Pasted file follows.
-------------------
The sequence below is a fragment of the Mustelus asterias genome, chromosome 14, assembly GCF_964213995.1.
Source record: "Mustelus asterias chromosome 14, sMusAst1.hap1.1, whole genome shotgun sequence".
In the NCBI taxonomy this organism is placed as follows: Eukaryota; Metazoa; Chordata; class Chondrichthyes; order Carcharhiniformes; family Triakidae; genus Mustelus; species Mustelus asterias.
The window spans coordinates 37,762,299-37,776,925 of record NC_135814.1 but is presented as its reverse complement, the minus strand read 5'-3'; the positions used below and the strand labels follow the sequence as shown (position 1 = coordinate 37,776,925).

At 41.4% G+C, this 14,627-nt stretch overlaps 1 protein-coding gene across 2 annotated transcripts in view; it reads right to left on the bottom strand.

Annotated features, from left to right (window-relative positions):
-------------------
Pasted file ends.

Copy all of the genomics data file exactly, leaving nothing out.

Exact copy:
The sequence below is a fragment of the Mustelus asterias genome, chromosome 14, assembly GCF_964213995.1.
Source record: "Mustelus asterias chromosome 14, sMusAst1.hap1.1, whole genome shotgun sequence".
In the NCBI taxonomy this organism is placed as follows: Eukaryota; Metazoa; Chordata; class Chondrichthyes; order Carcharhiniformes; family Triakidae; genus Mustelus; species Mustelus asterias.
The window spans coordinates 37,762,299-37,776,925 of record NC_135814.1 but is presented as its reverse complement, the minus strand read 5'-3'; the positions used below and the strand labels follow the sequence as shown (position 1 = coordinate 37,776,925).

At 41.4% G+C, this 14,627-nt stretch overlaps 1 protein-coding gene across 2 annotated transcripts in view; it reads right to left on the bottom strand.

Annotated features, from left to right (window-relative positions):